This blog is about the barbaric procedure known as declawing or onychectomy.
What is Declawing?
Declawing is not just removing a cat’s claws. It’s actually an amputation surgery where the cat’s first joint is removed along with the nail bed. This is so the claw doesn’t grow back.
Prior to the cat’s procedure, the cat comes into the veterinary hospital for a fentanyl patch placement. This is usually done 24 hours beforehand. Not all veterinary hospitals use fentanyl patches for pain control.
The day of the procedure, the cat is anesthetized and may be given a preanethetic (as long as it doesn’t cancel out the affects of the fentanyl patch.)
The cat’s paws are shaved – free of fur, scrubbed, and a tourniquet is placed on whatever leg the technician/veterinarian will be working on. This is to prevent bleeding from the toe amputation.
The cat’s toe is clipped off at the first joint using sterile guillotine clippers, the joint is then sutured and sometimes skin glue is used. At the hospital I used to work at, the technician also gave the cat a pain block in each toe for extra pain control. (This is also not normally done.)
Once all of the claws have been removed, the cat’s paws are bandaged. CATS DON’T LIKE STUFF ON THEIR FEET. They are woken up from the anesthesia and then placed in ICU.
Monitoring Post Declaw
As an ICU tech, I monitored a lot of cats post-declaw. I needed to make sure their bandages stayed on their paws, that there was no blood seepage, that the bandages weren’t on too tight, that the cats were comfortable – not in pain, screaming and thrashing around in their cages.
When fentanyl patches came into the veterinary practice, and we started using it on our cat declaw patients – it was a vast improvement for pain control! As were the pain blocks. But before those two were used, those poor cats. 😿 I was constantly trying to get their pain under control. It was awful to watch them even when they weren’t in pain, trying desperately to get those bandages off their feet.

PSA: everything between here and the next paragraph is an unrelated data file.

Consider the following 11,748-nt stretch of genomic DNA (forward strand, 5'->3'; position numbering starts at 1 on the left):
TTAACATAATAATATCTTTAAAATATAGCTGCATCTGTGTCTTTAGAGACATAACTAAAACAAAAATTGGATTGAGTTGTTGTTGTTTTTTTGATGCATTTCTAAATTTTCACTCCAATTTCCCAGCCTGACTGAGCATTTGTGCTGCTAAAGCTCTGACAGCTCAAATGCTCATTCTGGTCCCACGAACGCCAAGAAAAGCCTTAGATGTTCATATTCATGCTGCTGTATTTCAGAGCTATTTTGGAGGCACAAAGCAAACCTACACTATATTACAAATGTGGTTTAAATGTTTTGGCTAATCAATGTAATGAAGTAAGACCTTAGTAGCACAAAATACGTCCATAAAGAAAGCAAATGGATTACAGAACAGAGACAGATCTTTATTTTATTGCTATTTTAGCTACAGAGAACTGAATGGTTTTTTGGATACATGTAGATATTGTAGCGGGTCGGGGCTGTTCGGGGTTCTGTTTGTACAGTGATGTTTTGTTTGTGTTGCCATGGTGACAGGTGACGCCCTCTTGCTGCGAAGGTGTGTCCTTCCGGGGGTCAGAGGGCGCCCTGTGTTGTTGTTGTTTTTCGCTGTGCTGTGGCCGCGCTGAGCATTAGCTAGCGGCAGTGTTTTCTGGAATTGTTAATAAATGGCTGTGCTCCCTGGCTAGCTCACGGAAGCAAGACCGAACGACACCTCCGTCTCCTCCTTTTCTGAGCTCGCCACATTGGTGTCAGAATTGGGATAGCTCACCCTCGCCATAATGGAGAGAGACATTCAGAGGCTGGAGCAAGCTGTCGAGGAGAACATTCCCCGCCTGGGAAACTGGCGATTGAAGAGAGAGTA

The Next Morning
Then the cat needs to have the bandages removed. Oh my gosh. Trying to get a bandage off of a cat without causing it more undue stress and pain… not easy.
Then there’s the post operative care… the owner needs to use shredded paper in the litter box for at least two weeks post surgery, monitor for any bleeding, continue pain control, etc.
If a declawed cat ever gets outside, they have no weapons to fight off any wildlife. They are sitting ducks.
Is It OK To Declaw?
There are some circumstances when someone may need to declaw their cat. If it’s a life-death situation, then yes, I’d say go for it. But all four paws? No.
I hate declawing. But if a cat is going to be euthanized… Or an older person is being scratched… then make sure you ask that the cat gets a fentanyl patch placed on 24 hours before the surgery.
I’ve never had any of my cats declawed, but one of my cats did get a tendonectomy. It’s less painful for the cat, and they still need their nails trimmed. But with this surgery, the cat isn’t able to retract it’s claws or use them as weapons. I didn’t have this surgery done to protect me, but rather to protect anyone that came near him.
Kit Kat was a grouch to everyone but me. He was vicious, ferocious. He was an attack cat. When he got diabetes, he had to go to the clinic often for blood draws to check his blood sugar. He knew how to bite, scratch, and make people very scared of him. Having the tendonectomy, my colleagues had an easier time handling him. He didn’t need to be anesthetized as often as before. I certainly didn’t want to euthanize him just because he could sink his claws into someone.
What About Soft Paws? 🐾
These seem like a waste of money to me. If your cat will sit while you glue plastic nail caps onto his/her nails, why not just trim your cat’s nails down? What’s to prevent the cat from attempting to chew these off?
Has anyone used soft paws? What are your thoughts? 👍👎?